Cognovérunt discípuli Dóminum Jesum in fractióne panis, alleluia, alleluia...

Deus, qui in Filii tui humilitate jacéntem mundum erexísti: fidelibus tuis perpétuam concéde lætítiam; ut, quos perpétuæ mortis eripuísti casibus, gaudiis fácias perfrui sempitérnis. Per eúndem Dóminum.

Today is Thursday infra Hebdomadam IIam post Octavam Paschae; at Le Barroux the Sunday Mass Misericordia Domini plena est terra alleluia was sung. Am going to have to be out later on until 1040 or so i.e. I'll miss the Mass streamed from Saint-Eugène. Must go about on errands (this seems to be the week for them): the pharmacy, in order to collect a prescription resulting from yesterday's doctor's visit, the public library to collect a book that I suspect will be read in pasages only (but perhaps this Anthony Burgess novel will surprise me), the bank to withdraw the rent money, and then the supermarket. Although the order there is likely to be different; the pharmacy opens at 0900, the library at 1000. The ATM location has always heretofore provided the required cash so will begin with that (but it is possible that I will need to go indoors there), then proceed to the pharmacy, to the supermarket (nothing on the list requires that I be particularly expeditious in reaching the refrigerator here), and back to the library.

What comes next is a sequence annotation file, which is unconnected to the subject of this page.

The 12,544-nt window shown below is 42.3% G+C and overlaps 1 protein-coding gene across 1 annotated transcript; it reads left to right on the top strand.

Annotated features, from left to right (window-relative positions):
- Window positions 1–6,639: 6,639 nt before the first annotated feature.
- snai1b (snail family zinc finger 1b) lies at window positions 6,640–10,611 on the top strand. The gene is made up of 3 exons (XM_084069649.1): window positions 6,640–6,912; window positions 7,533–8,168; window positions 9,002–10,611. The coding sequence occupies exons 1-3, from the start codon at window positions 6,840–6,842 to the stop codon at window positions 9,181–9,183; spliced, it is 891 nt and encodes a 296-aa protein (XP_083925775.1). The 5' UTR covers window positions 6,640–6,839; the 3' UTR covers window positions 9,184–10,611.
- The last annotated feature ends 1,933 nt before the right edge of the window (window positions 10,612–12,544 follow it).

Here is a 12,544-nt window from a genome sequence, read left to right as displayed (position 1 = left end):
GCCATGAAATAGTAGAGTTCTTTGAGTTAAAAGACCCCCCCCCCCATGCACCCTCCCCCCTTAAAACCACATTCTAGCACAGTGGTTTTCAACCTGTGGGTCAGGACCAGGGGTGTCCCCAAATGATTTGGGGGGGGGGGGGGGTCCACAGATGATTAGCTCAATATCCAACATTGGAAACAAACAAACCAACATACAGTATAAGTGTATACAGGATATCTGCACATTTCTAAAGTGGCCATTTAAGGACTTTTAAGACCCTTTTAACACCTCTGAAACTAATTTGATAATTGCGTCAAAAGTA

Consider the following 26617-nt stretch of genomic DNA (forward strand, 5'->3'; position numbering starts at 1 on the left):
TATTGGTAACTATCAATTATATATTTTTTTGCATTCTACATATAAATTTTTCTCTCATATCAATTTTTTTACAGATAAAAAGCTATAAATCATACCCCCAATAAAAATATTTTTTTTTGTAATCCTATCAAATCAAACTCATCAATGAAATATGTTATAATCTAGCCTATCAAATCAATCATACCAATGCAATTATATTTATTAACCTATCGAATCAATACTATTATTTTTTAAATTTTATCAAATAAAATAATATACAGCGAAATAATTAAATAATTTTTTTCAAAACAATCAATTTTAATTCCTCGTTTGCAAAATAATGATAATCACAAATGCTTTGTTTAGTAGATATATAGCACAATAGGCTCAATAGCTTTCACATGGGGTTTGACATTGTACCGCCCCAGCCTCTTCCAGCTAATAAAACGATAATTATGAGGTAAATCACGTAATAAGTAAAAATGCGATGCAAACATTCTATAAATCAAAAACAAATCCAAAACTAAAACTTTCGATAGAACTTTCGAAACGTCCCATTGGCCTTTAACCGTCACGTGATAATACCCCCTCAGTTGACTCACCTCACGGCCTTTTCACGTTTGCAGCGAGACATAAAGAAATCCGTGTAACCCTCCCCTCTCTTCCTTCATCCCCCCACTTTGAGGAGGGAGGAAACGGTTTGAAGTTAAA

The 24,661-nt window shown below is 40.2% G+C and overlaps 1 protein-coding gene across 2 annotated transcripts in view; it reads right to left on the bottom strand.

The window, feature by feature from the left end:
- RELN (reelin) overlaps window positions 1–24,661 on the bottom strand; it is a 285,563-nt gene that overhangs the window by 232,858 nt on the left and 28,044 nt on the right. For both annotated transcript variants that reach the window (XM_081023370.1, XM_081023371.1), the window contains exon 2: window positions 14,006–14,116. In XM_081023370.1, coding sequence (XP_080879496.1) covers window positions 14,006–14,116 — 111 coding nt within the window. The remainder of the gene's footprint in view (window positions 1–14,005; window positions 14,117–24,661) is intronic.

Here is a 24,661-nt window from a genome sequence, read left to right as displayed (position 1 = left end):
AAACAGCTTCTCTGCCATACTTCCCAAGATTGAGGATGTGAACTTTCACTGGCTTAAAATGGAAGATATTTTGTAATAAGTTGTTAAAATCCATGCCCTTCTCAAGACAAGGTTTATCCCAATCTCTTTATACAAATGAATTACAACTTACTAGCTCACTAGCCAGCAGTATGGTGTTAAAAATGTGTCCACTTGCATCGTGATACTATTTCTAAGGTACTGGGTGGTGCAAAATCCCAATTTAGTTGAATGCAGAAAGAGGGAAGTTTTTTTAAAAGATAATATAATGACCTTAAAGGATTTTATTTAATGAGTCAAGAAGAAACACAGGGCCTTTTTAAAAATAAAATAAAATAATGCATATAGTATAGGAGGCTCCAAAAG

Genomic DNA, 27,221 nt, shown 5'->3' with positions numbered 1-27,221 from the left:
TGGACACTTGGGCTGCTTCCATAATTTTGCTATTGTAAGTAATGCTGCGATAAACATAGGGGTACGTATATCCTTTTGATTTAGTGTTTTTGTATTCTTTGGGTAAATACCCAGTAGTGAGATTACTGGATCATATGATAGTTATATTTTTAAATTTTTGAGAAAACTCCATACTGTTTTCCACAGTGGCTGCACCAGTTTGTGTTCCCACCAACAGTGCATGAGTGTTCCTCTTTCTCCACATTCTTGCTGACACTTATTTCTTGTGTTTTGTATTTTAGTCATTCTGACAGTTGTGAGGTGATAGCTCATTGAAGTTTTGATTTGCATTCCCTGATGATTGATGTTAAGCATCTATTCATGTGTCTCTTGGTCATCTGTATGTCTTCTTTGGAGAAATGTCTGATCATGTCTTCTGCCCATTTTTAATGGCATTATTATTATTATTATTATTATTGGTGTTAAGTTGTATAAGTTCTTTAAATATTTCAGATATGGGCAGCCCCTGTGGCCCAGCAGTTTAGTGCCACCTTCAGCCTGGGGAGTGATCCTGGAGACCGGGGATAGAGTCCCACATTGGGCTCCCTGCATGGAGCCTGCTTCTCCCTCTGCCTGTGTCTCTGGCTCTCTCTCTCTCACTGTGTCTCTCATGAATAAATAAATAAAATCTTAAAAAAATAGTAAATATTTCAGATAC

This 'errands' is complicated only by the fact that my bladder may require, will indeed require (no point in pretense otherwise) me to find a toilet at some point in the proceedings. Eh. I noticed on Monday when I was there for the silly tax forms (those went into the mailbox yesterday, after a short quarter hour of writing out lots of ciphers and my surname and Social Security number over and over) that Sheldon Branch does indeed offer the necessary amenities; one had always supposed that it did (a significant part of its public being in my state or older and more feeble) but Monday was the first time I had confirmation of this. Customarily I ask for the code at the supermarket; when they first installed the coded locking device (to reduce the number of homeless people using the facilities; like Sam Weller's story of the 'two penny rope', the issue, I imagine, wasn't so much the use by those folks of the toilet but the fact that often enough the sink's hot water was used for more than simple hand-washing and the room itself for the re-arrangement of belongings et cetera; the local bourgeoisie and management eventually revolted at the consequent quantity of dirt and odor) I recall having the vague sense of returning to 1964 or 1965 and asking the third grade teacher Mrs Hart for permission to go to the restroom.